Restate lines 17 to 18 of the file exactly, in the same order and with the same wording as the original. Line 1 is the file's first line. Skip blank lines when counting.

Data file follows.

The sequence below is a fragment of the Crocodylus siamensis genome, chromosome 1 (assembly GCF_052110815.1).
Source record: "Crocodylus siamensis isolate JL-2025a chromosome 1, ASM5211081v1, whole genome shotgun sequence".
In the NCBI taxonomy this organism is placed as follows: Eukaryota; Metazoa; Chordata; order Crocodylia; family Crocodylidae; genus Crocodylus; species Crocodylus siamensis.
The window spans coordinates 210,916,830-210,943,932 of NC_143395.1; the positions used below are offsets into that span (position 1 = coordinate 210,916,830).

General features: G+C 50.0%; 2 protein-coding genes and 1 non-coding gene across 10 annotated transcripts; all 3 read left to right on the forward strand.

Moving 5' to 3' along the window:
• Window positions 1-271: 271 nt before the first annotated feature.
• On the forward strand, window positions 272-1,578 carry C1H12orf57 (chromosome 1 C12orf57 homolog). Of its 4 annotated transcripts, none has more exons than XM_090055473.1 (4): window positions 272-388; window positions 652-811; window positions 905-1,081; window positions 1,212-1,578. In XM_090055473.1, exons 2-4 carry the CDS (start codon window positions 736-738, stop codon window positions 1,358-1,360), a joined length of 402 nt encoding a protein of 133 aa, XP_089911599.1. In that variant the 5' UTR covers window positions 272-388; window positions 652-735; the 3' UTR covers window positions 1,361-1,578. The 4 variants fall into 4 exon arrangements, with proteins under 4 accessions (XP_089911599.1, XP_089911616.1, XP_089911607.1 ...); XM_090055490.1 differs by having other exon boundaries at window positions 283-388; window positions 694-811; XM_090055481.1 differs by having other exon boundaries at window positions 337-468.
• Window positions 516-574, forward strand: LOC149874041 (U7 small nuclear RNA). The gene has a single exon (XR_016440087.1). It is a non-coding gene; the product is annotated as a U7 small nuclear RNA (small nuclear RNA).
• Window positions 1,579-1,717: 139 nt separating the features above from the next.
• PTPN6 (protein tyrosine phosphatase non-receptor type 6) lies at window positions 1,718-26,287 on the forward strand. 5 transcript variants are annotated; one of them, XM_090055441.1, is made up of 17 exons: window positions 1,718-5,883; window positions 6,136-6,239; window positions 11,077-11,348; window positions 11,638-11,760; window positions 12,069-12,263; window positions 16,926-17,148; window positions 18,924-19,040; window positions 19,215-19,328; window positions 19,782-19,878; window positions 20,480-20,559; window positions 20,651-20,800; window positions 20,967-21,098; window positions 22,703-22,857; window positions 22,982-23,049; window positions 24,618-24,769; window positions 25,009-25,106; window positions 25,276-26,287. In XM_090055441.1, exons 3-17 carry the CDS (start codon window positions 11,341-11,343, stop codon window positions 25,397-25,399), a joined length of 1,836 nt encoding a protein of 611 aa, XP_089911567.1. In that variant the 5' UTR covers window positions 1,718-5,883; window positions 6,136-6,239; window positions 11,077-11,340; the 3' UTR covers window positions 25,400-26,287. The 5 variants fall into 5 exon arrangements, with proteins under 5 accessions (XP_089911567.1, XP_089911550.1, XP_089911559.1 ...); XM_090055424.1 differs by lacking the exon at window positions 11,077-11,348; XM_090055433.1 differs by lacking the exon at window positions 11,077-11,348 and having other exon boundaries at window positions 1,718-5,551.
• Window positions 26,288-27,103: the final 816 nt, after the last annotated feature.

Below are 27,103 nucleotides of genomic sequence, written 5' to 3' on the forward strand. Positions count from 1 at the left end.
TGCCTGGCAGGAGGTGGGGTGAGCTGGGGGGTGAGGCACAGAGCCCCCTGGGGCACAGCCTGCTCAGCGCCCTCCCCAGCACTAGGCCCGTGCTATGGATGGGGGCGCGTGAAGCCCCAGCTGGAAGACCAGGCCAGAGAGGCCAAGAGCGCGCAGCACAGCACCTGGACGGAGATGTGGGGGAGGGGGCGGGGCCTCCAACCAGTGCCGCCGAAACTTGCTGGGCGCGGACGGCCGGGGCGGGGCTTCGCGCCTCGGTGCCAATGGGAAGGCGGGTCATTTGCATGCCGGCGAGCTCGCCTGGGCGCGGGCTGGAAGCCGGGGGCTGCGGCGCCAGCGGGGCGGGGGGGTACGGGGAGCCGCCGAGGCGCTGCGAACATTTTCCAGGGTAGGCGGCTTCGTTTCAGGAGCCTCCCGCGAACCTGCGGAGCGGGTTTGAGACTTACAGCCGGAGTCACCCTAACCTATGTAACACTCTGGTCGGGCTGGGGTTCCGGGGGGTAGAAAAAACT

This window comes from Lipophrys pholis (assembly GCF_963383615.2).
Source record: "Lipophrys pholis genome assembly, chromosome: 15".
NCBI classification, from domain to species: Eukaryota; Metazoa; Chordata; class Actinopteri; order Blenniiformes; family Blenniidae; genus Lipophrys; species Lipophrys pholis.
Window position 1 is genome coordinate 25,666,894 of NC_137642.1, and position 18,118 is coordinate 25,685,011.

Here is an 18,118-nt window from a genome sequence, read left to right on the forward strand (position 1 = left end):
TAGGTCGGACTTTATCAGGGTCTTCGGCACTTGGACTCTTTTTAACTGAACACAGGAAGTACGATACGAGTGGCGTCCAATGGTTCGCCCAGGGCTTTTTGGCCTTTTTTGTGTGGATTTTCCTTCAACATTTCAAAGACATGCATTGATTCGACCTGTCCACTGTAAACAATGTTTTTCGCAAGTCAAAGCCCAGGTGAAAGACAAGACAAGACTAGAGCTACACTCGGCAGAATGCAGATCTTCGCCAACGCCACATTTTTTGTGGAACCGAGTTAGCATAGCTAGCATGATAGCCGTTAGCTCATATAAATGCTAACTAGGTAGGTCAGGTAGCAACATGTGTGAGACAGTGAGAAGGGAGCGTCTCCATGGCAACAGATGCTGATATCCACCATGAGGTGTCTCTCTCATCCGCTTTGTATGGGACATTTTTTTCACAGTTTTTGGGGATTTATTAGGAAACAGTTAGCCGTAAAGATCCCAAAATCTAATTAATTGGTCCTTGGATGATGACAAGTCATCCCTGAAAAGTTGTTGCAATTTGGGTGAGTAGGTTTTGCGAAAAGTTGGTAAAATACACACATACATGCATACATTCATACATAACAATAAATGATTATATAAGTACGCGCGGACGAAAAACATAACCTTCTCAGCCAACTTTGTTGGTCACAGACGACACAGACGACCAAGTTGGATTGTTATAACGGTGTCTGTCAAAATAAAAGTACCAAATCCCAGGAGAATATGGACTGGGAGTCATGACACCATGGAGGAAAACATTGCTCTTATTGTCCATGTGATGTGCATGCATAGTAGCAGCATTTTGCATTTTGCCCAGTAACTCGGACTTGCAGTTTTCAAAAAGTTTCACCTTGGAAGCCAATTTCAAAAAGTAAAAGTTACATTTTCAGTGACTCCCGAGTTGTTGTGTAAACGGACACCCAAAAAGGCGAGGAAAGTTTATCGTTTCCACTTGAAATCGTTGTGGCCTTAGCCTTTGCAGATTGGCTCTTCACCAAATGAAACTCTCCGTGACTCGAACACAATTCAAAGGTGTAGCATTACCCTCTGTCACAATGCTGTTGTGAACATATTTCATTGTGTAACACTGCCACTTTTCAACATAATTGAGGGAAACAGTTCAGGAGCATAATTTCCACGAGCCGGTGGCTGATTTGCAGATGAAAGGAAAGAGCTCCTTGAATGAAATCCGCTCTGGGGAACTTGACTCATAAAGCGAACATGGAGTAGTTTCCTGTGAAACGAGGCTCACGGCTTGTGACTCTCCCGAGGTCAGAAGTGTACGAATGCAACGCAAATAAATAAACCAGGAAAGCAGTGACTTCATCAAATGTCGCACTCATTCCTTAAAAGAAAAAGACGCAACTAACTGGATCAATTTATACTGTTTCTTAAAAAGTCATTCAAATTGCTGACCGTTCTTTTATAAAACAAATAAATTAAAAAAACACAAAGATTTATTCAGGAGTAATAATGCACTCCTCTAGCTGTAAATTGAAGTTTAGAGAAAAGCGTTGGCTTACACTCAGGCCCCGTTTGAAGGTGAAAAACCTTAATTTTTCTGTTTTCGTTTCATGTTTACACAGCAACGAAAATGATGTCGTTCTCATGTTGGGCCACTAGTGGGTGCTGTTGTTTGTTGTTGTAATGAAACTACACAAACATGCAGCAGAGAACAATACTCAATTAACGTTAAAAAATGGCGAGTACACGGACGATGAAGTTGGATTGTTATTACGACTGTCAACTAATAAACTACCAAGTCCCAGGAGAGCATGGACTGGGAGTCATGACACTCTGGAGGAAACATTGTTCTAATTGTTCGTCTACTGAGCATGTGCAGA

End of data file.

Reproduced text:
NCBI classification, from domain to species: Eukaryota; Metazoa; Chordata; class Actinopteri; order Blenniiformes; family Blenniidae; genus Lipophrys; species Lipophrys pholis.
Window position 1 is genome coordinate 25,666,894 of NC_137642.1, and position 18,118 is coordinate 25,685,011.